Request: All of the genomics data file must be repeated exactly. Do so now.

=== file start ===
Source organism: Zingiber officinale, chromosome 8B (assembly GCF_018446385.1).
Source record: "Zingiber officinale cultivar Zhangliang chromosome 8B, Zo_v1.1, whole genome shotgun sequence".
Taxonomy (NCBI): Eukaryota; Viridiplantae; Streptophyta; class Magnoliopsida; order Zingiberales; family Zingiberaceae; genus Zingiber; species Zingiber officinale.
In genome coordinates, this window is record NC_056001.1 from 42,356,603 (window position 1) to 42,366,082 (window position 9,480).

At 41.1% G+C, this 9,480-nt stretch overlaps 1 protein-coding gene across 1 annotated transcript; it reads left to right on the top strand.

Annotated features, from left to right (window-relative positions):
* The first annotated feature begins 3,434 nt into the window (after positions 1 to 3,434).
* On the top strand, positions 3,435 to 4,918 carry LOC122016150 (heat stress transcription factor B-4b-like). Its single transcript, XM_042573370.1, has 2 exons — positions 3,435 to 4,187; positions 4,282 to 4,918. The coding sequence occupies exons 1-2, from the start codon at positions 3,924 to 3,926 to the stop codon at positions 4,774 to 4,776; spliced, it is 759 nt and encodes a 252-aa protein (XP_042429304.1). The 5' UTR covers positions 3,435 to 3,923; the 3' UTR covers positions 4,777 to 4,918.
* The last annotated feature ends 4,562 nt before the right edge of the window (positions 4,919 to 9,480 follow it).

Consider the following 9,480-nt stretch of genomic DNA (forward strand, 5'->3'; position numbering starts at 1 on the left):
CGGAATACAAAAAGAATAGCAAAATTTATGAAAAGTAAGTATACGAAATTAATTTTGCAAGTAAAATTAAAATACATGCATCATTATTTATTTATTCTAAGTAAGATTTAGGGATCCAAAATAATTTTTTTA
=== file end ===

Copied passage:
Source organism: Zingiber officinale, chromosome 8B (assembly GCF_018446385.1).
Source record: "Zingiber officinale cultivar Zhangliang chromosome 8B, Zo_v1.1, whole genome shotgun sequence".
Taxonomy (NCBI): Eukaryota; Viridiplantae; Streptophyta; class Magnoliopsida; order Zingiberales; family Zingiberaceae; genus Zingiber; species Zingiber officinale.
In genome coordinates, this window is record NC_056001.1 from 42,356,603 (window position 1) to 42,366,082 (window position 9,480).

At 41.1% G+C, this 9,480-nt stretch overlaps 1 protein-coding gene across 1 annotated transcript; it reads left to right on the top strand.

Annotated features, from left to right (window-relative positions):
* The first annotated feature begins 3,434 nt into the window (after positions 1 to 3,434).
* On the top strand, positions 3,435 to 4,918 carry LOC122016150 (heat stress transcription factor B-4b-like). Its single transcript, XM_042573370.1, has 2 exons — positions 3,435 to 4,187; positions 4,282 to 4,918. The coding sequence occupies exons 1-2, from the start codon at positions 3,924 to 3,926 to the stop codon at positions 4,774 to 4,776; spliced, it is 759 nt and encodes a 252-aa protein (XP_042429304.1). The 5' UTR covers positions 3,435 to 3,923; the 3' UTR covers positions 4,777 to 4,918.
* The last annotated feature ends 4,562 nt before the right edge of the window (positions 4,919 to 9,480 follow it).

Consider the following 9,480-nt stretch of genomic DNA (forward strand, 5'->3'; position numbering starts at 1 on the left):
CGGAATACAAAAAGAATAGCAAAATTTATGAAAAGTAAGTATACGAAATTAATTTTGCAAGTAAAATTAAAATACATGCATCATTATTTATTTATTCTAAGTAAGATTTAGGGATCCAAAATAATTTTTTTA